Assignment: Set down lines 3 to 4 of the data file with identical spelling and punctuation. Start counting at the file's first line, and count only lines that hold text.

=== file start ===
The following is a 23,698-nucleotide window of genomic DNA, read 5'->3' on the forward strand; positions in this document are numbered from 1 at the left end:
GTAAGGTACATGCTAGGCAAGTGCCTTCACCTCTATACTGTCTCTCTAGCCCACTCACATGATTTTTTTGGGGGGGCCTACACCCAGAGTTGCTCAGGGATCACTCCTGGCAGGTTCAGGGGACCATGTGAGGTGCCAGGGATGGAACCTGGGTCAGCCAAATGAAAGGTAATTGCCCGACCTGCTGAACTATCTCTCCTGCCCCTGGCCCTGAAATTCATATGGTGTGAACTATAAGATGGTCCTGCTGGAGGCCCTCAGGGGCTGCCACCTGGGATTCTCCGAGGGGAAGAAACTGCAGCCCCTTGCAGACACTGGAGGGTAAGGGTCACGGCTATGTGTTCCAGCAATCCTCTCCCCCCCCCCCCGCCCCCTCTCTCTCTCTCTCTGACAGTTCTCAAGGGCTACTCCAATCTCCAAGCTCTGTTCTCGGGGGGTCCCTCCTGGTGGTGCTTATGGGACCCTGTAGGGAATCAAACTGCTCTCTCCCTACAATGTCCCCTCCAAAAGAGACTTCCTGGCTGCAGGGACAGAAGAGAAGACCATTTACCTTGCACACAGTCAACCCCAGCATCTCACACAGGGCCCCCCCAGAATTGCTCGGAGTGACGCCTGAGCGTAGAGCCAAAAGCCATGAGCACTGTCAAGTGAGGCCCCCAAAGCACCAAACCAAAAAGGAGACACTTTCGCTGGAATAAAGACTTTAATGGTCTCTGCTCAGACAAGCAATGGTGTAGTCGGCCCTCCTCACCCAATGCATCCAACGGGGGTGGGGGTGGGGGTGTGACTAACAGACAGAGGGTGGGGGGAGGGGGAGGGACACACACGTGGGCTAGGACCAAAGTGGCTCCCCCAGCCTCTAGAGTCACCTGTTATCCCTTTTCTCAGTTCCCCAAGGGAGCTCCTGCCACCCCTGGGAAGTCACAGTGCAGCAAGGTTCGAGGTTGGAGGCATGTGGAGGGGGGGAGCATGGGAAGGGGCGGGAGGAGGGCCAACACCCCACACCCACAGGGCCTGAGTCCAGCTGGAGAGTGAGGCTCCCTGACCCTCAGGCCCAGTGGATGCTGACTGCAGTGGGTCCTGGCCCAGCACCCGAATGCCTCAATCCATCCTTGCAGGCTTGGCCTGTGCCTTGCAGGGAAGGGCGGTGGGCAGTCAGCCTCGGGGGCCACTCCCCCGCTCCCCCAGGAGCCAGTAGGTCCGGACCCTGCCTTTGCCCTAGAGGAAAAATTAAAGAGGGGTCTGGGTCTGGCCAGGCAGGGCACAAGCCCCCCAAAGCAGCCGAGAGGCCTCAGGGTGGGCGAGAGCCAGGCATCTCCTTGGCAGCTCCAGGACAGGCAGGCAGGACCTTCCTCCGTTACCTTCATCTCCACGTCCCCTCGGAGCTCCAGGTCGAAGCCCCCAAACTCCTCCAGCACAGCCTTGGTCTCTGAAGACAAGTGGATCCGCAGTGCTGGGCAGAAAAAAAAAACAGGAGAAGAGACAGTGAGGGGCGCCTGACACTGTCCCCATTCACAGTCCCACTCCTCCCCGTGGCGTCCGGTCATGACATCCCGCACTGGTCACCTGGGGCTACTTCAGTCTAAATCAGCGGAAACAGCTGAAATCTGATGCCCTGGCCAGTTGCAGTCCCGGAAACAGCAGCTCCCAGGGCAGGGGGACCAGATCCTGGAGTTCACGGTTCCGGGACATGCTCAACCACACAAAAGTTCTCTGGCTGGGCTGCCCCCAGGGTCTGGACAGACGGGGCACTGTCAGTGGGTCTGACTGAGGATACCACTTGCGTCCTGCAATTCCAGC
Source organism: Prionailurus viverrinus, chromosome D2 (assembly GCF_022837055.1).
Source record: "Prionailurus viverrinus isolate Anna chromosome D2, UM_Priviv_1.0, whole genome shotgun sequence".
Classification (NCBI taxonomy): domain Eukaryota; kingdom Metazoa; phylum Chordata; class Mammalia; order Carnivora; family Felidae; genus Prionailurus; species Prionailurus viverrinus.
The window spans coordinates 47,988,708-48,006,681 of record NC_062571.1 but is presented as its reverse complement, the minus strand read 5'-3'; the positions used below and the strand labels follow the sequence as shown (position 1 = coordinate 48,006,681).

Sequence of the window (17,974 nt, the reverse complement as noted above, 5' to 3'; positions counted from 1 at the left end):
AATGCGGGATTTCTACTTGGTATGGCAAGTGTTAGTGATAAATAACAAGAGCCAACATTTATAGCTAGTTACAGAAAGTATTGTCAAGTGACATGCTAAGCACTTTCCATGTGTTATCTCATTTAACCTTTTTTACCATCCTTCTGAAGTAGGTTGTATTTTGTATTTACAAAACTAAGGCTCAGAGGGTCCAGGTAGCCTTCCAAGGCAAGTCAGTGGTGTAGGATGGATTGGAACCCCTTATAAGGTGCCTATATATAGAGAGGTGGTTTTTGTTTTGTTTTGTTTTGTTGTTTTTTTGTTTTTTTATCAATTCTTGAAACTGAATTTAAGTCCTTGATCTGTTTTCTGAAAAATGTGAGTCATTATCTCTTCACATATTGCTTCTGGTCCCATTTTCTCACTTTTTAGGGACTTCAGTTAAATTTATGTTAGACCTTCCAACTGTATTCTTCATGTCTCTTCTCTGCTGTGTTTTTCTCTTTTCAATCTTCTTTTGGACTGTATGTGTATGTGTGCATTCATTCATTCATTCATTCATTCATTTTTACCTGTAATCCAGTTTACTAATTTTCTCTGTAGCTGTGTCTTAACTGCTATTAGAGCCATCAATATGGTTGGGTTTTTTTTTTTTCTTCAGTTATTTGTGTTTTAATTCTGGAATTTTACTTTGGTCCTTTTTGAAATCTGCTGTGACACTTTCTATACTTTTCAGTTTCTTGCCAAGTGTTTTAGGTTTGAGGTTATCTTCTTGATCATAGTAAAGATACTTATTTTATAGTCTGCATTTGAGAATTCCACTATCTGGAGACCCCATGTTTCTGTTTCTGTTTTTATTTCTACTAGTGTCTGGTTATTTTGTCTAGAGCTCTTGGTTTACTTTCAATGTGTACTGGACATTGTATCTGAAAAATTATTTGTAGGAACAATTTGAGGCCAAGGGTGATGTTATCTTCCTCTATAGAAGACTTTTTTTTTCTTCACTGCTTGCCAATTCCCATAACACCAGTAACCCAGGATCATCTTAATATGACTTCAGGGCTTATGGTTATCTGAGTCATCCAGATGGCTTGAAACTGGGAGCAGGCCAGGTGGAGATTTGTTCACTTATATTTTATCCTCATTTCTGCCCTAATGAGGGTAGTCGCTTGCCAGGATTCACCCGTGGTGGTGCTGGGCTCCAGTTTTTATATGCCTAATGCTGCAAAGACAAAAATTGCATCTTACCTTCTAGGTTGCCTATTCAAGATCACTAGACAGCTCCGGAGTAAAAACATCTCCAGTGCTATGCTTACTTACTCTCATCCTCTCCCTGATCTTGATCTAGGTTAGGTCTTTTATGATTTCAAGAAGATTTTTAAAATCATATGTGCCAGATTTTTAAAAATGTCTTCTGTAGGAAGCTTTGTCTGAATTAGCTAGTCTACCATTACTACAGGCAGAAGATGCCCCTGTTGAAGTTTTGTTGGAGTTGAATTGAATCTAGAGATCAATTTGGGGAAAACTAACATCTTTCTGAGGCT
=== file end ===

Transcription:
Source organism: Prionailurus viverrinus, chromosome D2 (assembly GCF_022837055.1).
Source record: "Prionailurus viverrinus isolate Anna chromosome D2, UM_Priviv_1.0, whole genome shotgun sequence".